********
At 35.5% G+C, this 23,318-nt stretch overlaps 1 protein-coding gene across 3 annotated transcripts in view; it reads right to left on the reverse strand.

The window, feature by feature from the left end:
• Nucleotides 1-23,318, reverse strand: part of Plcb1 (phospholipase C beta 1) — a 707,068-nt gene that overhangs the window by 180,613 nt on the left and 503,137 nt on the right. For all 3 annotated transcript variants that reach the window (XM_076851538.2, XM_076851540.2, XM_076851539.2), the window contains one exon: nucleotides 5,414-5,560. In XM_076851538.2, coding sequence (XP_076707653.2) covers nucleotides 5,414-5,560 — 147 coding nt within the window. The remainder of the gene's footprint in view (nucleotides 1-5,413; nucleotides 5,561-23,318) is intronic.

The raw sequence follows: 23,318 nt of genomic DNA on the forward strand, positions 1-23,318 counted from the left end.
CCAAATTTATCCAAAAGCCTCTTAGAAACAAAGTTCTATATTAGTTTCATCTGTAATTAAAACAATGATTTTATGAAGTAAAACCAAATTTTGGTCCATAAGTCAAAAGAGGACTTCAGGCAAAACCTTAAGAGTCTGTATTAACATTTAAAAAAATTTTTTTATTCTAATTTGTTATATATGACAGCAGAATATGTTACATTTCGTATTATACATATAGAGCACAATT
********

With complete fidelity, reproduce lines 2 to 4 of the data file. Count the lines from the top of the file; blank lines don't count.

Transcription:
The window, feature by feature from the left end:
• Nucleotides 1-23,318, reverse strand: part of Plcb1 (phospholipase C beta 1) — a 707,068-nt gene that overhangs the window by 180,613 nt on the left and 503,137 nt on the right. For all 3 annotated transcript variants that reach the window (XM_076851538.2, XM_076851540.2, XM_076851539.2), the window contains one exon: nucleotides 5,414-5,560. In XM_076851538.2, coding sequence (XP_076707653.2) covers nucleotides 5,414-5,560 — 147 coding nt within the window. The remainder of the gene's footprint in view (nucleotides 1-5,413; nucleotides 5,561-23,318) is intronic.

The raw sequence follows: 23,318 nt of genomic DNA on the forward strand, positions 1-23,318 counted from the left end.